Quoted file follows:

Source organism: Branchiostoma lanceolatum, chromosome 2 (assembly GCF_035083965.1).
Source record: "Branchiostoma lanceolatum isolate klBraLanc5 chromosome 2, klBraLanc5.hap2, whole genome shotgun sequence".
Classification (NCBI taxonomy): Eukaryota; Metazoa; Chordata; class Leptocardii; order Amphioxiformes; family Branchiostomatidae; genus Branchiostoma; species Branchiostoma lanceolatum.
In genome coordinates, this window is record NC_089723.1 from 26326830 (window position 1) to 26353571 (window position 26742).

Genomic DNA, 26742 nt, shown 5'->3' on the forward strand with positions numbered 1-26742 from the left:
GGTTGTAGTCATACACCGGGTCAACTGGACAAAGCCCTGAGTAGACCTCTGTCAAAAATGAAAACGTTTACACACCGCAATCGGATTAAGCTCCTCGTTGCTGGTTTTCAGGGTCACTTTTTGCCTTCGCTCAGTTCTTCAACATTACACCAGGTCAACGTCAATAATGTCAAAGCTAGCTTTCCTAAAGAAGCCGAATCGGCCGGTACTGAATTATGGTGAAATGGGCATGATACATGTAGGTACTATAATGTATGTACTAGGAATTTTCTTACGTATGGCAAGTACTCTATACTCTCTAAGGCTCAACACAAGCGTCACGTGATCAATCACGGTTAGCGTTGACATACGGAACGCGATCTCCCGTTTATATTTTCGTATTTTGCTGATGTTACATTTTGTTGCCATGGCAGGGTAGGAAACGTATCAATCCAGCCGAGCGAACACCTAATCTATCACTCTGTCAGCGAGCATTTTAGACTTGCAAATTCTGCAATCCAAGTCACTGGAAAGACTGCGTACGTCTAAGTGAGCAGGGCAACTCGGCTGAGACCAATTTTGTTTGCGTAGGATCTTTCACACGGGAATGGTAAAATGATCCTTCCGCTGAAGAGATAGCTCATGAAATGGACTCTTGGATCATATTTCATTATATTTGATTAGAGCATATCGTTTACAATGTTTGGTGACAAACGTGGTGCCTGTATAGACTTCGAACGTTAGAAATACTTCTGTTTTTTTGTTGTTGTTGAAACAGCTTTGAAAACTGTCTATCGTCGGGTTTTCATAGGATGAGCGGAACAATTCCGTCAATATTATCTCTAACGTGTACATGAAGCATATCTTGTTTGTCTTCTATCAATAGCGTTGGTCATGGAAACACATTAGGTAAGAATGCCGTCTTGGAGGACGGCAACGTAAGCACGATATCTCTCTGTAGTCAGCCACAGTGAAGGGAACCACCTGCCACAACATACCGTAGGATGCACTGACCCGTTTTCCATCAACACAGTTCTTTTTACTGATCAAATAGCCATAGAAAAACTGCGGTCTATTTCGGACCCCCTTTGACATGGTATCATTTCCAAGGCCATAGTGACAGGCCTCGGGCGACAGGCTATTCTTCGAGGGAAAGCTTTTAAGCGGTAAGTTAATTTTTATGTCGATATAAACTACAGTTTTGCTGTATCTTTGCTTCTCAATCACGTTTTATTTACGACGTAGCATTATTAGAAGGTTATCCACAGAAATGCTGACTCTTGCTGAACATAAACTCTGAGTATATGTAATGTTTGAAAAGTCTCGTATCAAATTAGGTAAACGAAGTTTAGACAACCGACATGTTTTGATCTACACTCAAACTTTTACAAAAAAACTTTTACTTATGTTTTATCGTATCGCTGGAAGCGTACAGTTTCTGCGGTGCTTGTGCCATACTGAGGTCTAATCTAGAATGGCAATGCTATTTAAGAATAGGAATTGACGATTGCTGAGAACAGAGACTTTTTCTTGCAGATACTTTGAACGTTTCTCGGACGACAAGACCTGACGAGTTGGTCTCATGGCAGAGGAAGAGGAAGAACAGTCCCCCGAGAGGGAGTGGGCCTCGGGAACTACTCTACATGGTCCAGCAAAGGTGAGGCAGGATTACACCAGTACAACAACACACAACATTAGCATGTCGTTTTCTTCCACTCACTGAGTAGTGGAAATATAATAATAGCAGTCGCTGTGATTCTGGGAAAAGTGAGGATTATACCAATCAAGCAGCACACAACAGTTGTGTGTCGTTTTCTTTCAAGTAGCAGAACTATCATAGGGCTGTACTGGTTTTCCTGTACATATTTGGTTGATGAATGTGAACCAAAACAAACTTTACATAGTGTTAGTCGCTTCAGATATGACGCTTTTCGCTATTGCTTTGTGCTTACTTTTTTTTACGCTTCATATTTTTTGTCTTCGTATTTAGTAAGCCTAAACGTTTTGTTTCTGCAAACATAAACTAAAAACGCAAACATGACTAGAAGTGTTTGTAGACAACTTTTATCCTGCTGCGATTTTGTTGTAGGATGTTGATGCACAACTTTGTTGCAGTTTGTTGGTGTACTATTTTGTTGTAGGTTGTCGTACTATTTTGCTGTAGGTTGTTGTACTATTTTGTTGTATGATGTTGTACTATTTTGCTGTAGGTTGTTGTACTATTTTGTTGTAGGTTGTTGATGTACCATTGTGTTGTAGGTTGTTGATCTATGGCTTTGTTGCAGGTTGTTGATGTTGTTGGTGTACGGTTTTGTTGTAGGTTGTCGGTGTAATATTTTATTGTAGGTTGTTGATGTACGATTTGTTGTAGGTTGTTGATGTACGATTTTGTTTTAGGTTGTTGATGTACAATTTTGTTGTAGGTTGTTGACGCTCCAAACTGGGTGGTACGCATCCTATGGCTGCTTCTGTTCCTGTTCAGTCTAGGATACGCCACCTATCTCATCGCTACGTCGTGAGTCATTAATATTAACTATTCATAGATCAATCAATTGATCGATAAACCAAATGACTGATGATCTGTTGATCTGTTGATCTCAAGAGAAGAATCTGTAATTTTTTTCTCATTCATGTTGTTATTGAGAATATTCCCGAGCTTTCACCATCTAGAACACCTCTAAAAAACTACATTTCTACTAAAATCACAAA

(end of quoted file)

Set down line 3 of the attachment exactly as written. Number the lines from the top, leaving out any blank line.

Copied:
Classification (NCBI taxonomy): Eukaryota; Metazoa; Chordata; class Leptocardii; order Amphioxiformes; family Branchiostomatidae; genus Branchiostoma; species Branchiostoma lanceolatum.